Selling your investment property due to land tax hikes? 5 ASX shares I'd buy with the proceeds

If you're fleeing new land taxes, I'd pick these five shares as replacements.

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Owning an investment property in the state of Victoria became far more expensive in 2024. Thanks to changes announced last year, landowners have faced a significant hike in land tax since 1 January.

According to reporting in The Age, even owners of second homes or investment properties worth between $50,000 and $100,000 will now have to pay a flat $500 annual land tax. For anyone owning a second home or investment property worth more than $1 million, the land tax hike is reportedly worth up to $1,675 in additional annual costs.

As such, many property investors may be deciding to sell down or out of their real estate portfolios, and move into ASX shares instead.

I can't admit to owning any property in Victoria. But if I did and I was currently selling some land thanks to these tax hikes, here are the five ASX shares I'd consider buying instead. Property has historically delivered both income and capital growth, so that's what I'd be seeking from my ASX shares as well.

5 ASX shares to buy for investors hit by land tax hikes

Starting off, my first choice would be Washington H. Soul Pattinson and Co Ltd (ASX: SOL). This ASX 200 investing house is a long-term favourite of mine, and a share that I would happily recommend to any investor, not just those affected by the land tax hikes.

Soul Patts runs a huge portfolio of different assets on behalf of its investors. These include other ASX shares, as well as property, private credit and venture capital investments.

This company has delivered significant capital growth over the past two decades, as well as a 23-year streak of annual dividend pay rises.

Next, I'd consider National Storage REIT (ASX: NSR). This real estate investment trust (REIT) allows investors to get exposure to property assets without the risk of any direct land tax hikes. National Storage owns a vast network of personal storage facilities around Australia. It is the largest single provider of such services in the country.

With low overhead costs and reasonably consistent demand, I think this is a great business to get a slice of. National Storage units are currently offering a distribution yield of around 4.7%.

MFF Capital Investments Ltd (ASX: MFF) is number three on our list of land tax hike replacements. This listed investment company (LIC) is another one of my favourite personal investments. It holds a portfolio of mostly US shares on behalf of its shareholders. These US shares are selected on their high quality and include names like American Express, Mastercard, Amazon and Alphabet.

Investors have enjoyed some pleasing returns in recent years, with MFF shares up more than 38% since March 2023. The company has been steadily increasing its dividend every year as well, with MFF shares today offering a fully-franked yield of 2.73%.

Chasing both growth and income

Wesfarmers Ltd (ASX: WES) is another stock investors who are selling up their properties to avoid those land tax hikes may want to take a look at. Wesfarmers is one of the most diversified blue chip shares on the ASX. It owns retail icons like Bunnings, Target, Kmart and OfficeWorks. But it also has its fingers in many other pies, including lithium, gas distribution, work wear and chemical and fertiliser production.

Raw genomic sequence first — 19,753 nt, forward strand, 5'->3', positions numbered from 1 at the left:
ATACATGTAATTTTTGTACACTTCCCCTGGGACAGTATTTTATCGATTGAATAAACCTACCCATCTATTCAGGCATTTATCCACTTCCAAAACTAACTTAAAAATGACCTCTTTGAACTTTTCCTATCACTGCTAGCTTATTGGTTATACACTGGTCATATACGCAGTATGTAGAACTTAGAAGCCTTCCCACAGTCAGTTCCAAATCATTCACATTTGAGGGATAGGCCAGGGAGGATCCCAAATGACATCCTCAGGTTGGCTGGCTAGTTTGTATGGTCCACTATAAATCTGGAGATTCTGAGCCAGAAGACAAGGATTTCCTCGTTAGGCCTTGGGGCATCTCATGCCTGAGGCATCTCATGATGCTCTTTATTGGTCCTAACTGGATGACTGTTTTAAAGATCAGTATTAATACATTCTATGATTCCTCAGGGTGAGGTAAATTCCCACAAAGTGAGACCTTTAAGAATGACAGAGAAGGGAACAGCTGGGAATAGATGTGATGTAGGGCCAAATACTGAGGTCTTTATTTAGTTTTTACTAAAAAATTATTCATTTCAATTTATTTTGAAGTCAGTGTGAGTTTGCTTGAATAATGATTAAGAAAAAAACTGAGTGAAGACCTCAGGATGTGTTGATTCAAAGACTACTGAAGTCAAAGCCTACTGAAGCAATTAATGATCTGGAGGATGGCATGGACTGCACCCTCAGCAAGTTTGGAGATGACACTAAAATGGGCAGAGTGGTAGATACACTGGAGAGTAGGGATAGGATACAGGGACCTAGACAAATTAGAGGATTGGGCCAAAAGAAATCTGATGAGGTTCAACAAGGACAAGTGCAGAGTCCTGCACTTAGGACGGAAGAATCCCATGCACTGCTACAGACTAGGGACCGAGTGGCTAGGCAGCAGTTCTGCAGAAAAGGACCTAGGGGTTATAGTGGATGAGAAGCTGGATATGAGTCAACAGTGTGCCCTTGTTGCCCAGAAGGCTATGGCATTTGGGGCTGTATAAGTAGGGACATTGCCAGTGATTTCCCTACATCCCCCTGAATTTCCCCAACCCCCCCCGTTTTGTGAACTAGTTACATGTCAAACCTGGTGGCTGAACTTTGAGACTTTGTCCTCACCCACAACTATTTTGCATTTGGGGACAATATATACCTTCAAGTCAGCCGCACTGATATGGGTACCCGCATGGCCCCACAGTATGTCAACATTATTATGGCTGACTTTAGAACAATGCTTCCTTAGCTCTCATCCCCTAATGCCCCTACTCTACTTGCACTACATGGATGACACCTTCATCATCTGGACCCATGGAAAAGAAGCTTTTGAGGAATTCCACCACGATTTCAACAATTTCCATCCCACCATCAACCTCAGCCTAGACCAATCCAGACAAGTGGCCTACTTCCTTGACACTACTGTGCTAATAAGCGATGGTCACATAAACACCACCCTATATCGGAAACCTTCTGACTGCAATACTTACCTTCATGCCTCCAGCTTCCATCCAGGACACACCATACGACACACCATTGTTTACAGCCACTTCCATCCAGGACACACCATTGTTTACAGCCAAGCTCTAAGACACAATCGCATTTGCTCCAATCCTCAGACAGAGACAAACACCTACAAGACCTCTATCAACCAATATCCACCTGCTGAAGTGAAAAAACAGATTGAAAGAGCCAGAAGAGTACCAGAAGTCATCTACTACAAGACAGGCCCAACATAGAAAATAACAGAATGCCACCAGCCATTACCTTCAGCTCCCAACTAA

It has a long history of delivering both healthy capital growth and reliable dividend income to its shareholders. It also offers diversification that few other single ASX shares can match.

Finally, I think property investors who are fleeing land tax hikes can happily invest in an ASX index fund like the Vanguard Australian Shares Index ETF (ASX: VAS). This exchange-traded fund (ETF) gives investors exposure to the largest 30 companies on the ASX. That's everything from Wesfarmers and Soul Patts to JB Hi-Fi Ltd (ASX: JBH) and AGL Energy Ltd (ASX: AGL).

An index fund like VAS can be expected to deliver a return that is in line with the average of the entire Australian share market. Investors have enjoyed an almost even split between capital growth and franked dividend income from this index fund over many years. What more could you want from an investment to replace your property?

Suzanne Frey, an executive at Alphabet, is a member of The Motley Fool’s board of directors. American Express is an advertising partner of The Ascent, a Motley Fool company. John Mackey, former CEO of Whole Foods Market, an Amazon subsidiary, is a member of The Motley Fool’s board of directors. Motley Fool contributor Sebastian Bowen has positions in Alphabet, Amazon, American Express, Mastercard, Mff Capital Investments, Vanguard Australian Shares Index ETF, Wesfarmers and Washington H. Soul Pattinson and Company Limited. The Motley Fool Australia's parent company Motley Fool Holdings Inc. has positions in and has recommended Alphabet, Amazon, Mastercard, Washington H. Soul Pattinson and Company Limited, and Wesfarmers. The Motley Fool Australia's parent company Motley Fool Holdings Inc. has recommended the following options: long January 2025 $370 calls on Mastercard and short January 2025 $380 calls on Mastercard. The Motley Fool Australia has positions in and has recommended Washington H. Soul Pattinson and Company Limited and Wesfarmers. The Motley Fool Australia has recommended Alphabet, Amazon, Jb Hi-Fi, and Mastercard. The Motley Fool has a disclosure policy. This article contains general investment advice only (under AFSL 400691). Authorised by Scott Phillips.

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